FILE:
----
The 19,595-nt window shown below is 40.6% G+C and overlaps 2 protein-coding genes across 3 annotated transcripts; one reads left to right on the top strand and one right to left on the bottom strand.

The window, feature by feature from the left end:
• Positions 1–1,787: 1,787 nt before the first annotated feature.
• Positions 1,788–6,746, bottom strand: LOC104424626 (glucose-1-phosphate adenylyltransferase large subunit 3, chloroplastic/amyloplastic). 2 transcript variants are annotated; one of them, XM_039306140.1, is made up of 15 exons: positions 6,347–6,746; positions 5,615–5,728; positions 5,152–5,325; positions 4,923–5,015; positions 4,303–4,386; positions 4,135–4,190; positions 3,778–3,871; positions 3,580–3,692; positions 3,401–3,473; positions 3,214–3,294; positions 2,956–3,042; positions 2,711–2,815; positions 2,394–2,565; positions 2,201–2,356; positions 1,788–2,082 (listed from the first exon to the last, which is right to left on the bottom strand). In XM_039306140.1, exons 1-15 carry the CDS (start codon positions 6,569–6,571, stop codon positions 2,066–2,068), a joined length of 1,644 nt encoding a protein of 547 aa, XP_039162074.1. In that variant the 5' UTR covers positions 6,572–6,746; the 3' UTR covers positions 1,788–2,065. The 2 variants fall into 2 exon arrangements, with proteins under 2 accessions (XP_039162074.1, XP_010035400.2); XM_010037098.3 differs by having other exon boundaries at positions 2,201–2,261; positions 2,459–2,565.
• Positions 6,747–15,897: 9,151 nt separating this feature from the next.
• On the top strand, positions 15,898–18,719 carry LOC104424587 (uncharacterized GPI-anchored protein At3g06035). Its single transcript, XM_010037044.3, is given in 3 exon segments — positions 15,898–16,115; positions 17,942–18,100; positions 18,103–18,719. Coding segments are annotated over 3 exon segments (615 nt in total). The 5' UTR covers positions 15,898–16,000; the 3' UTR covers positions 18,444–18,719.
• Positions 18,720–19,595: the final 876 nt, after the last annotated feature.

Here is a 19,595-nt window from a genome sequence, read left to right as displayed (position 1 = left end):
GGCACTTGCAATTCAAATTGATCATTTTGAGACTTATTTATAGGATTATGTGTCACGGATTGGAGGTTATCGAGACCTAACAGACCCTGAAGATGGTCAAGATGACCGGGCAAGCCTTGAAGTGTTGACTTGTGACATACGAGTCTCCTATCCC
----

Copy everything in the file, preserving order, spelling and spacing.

The 19,595-nt window shown below is 40.6% G+C and overlaps 2 protein-coding genes across 3 annotated transcripts; one reads left to right on the top strand and one right to left on the bottom strand.

The window, feature by feature from the left end:
• Positions 1–1,787: 1,787 nt before the first annotated feature.
• Positions 1,788–6,746, bottom strand: LOC104424626 (glucose-1-phosphate adenylyltransferase large subunit 3, chloroplastic/amyloplastic). 2 transcript variants are annotated; one of them, XM_039306140.1, is made up of 15 exons: positions 6,347–6,746; positions 5,615–5,728; positions 5,152–5,325; positions 4,923–5,015; positions 4,303–4,386; positions 4,135–4,190; positions 3,778–3,871; positions 3,580–3,692; positions 3,401–3,473; positions 3,214–3,294; positions 2,956–3,042; positions 2,711–2,815; positions 2,394–2,565; positions 2,201–2,356; positions 1,788–2,082 (listed from the first exon to the last, which is right to left on the bottom strand). In XM_039306140.1, exons 1-15 carry the CDS (start codon positions 6,569–6,571, stop codon positions 2,066–2,068), a joined length of 1,644 nt encoding a protein of 547 aa, XP_039162074.1. In that variant the 5' UTR covers positions 6,572–6,746; the 3' UTR covers positions 1,788–2,065. The 2 variants fall into 2 exon arrangements, with proteins under 2 accessions (XP_039162074.1, XP_010035400.2); XM_010037098.3 differs by having other exon boundaries at positions 2,201–2,261; positions 2,459–2,565.
• Positions 6,747–15,897: 9,151 nt separating this feature from the next.
• On the top strand, positions 15,898–18,719 carry LOC104424587 (uncharacterized GPI-anchored protein At3g06035). Its single transcript, XM_010037044.3, is given in 3 exon segments — positions 15,898–16,115; positions 17,942–18,100; positions 18,103–18,719. Coding segments are annotated over 3 exon segments (615 nt in total). The 5' UTR covers positions 15,898–16,000; the 3' UTR covers positions 18,444–18,719.
• Positions 18,720–19,595: the final 876 nt, after the last annotated feature.

Here is a 19,595-nt window from a genome sequence, read left to right as displayed (position 1 = left end):
GGCACTTGCAATTCAAATTGATCATTTTGAGACTTATTTATAGGATTATGTGTCACGGATTGGAGGTTATCGAGACCTAACAGACCCTGAAGATGGTCAAGATGACCGGGCAAGCCTTGAAGTGTTGACTTGTGACATACGAGTCTCCTATCCC